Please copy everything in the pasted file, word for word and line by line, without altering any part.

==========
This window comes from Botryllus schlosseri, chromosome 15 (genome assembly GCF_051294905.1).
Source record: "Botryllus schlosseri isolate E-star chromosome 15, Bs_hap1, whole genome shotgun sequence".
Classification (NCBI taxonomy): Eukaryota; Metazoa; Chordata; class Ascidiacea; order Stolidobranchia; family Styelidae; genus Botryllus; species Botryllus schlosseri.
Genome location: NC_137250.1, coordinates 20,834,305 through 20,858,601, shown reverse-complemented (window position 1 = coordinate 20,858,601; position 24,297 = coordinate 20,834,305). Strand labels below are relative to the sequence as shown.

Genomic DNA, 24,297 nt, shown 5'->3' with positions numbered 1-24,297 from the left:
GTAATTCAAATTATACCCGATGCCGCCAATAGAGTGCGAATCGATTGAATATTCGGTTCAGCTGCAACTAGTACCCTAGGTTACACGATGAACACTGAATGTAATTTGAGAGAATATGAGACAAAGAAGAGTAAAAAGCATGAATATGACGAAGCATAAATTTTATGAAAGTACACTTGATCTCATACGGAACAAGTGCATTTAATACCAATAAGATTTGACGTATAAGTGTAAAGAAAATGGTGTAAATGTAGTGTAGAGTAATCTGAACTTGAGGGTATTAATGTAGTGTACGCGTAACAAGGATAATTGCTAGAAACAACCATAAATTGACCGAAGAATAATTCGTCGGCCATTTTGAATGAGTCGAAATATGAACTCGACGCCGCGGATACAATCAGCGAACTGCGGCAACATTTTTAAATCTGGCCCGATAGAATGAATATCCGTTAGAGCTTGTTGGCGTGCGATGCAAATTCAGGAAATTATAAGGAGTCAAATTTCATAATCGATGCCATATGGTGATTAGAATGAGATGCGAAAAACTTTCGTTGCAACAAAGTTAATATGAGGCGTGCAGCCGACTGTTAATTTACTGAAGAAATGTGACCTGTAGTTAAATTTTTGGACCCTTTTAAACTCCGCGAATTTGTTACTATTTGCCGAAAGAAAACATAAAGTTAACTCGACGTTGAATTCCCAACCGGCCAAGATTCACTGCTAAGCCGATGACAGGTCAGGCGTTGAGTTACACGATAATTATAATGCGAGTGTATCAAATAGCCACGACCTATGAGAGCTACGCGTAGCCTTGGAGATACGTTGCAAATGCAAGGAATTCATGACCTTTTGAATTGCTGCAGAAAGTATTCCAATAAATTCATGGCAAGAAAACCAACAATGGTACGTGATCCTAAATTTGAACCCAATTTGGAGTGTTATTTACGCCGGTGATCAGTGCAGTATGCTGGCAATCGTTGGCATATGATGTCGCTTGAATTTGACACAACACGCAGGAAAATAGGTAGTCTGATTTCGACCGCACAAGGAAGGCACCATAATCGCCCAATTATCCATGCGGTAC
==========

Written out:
This window comes from Botryllus schlosseri, chromosome 15 (genome assembly GCF_051294905.1).
Source record: "Botryllus schlosseri isolate E-star chromosome 15, Bs_hap1, whole genome shotgun sequence".
Classification (NCBI taxonomy): Eukaryota; Metazoa; Chordata; class Ascidiacea; order Stolidobranchia; family Styelidae; genus Botryllus; species Botryllus schlosseri.
Genome location: NC_137250.1, coordinates 20,834,305 through 20,858,601, shown reverse-complemented (window position 1 = coordinate 20,858,601; position 24,297 = coordinate 20,834,305). Strand labels below are relative to the sequence as shown.

Genomic DNA, 24,297 nt, shown 5'->3' with positions numbered 1-24,297 from the left:
GTAATTCAAATTATACCCGATGCCGCCAATAGAGTGCGAATCGATTGAATATTCGGTTCAGCTGCAACTAGTACCCTAGGTTACACGATGAACACTGAATGTAATTTGAGAGAATATGAGACAAAGAAGAGTAAAAAGCATGAATATGACGAAGCATAAATTTTATGAAAGTACACTTGATCTCATACGGAACAAGTGCATTTAATACCAATAAGATTTGACGTATAAGTGTAAAGAAAATGGTGTAAATGTAGTGTAGAGTAATCTGAACTTGAGGGTATTAATGTAGTGTACGCGTAACAAGGATAATTGCTAGAAACAACCATAAATTGACCGAAGAATAATTCGTCGGCCATTTTGAATGAGTCGAAATATGAACTCGACGCCGCGGATACAATCAGCGAACTGCGGCAACATTTTTAAATCTGGCCCGATAGAATGAATATCCGTTAGAGCTTGTTGGCGTGCGATGCAAATTCAGGAAATTATAAGGAGTCAAATTTCATAATCGATGCCATATGGTGATTAGAATGAGATGCGAAAAACTTTCGTTGCAACAAAGTTAATATGAGGCGTGCAGCCGACTGTTAATTTACTGAAGAAATGTGACCTGTAGTTAAATTTTTGGACCCTTTTAAACTCCGCGAATTTGTTACTATTTGCCGAAAGAAAACATAAAGTTAACTCGACGTTGAATTCCCAACCGGCCAAGATTCACTGCTAAGCCGATGACAGGTCAGGCGTTGAGTTACACGATAATTATAATGCGAGTGTATCAAATAGCCACGACCTATGAGAGCTACGCGTAGCCTTGGAGATACGTTGCAAATGCAAGGAATTCATGACCTTTTGAATTGCTGCAGAAAGTATTCCAATAAATTCATGGCAAGAAAACCAACAATGGTACGTGATCCTAAATTTGAACCCAATTTGGAGTGTTATTTACGCCGGTGATCAGTGCAGTATGCTGGCAATCGTTGGCATATGATGTCGCTTGAATTTGACACAACACGCAGGAAAATAGGTAGTCTGATTTCGACCGCACAAGGAAGGCACCATAATCGCCCAATTATCCATGCGGTAC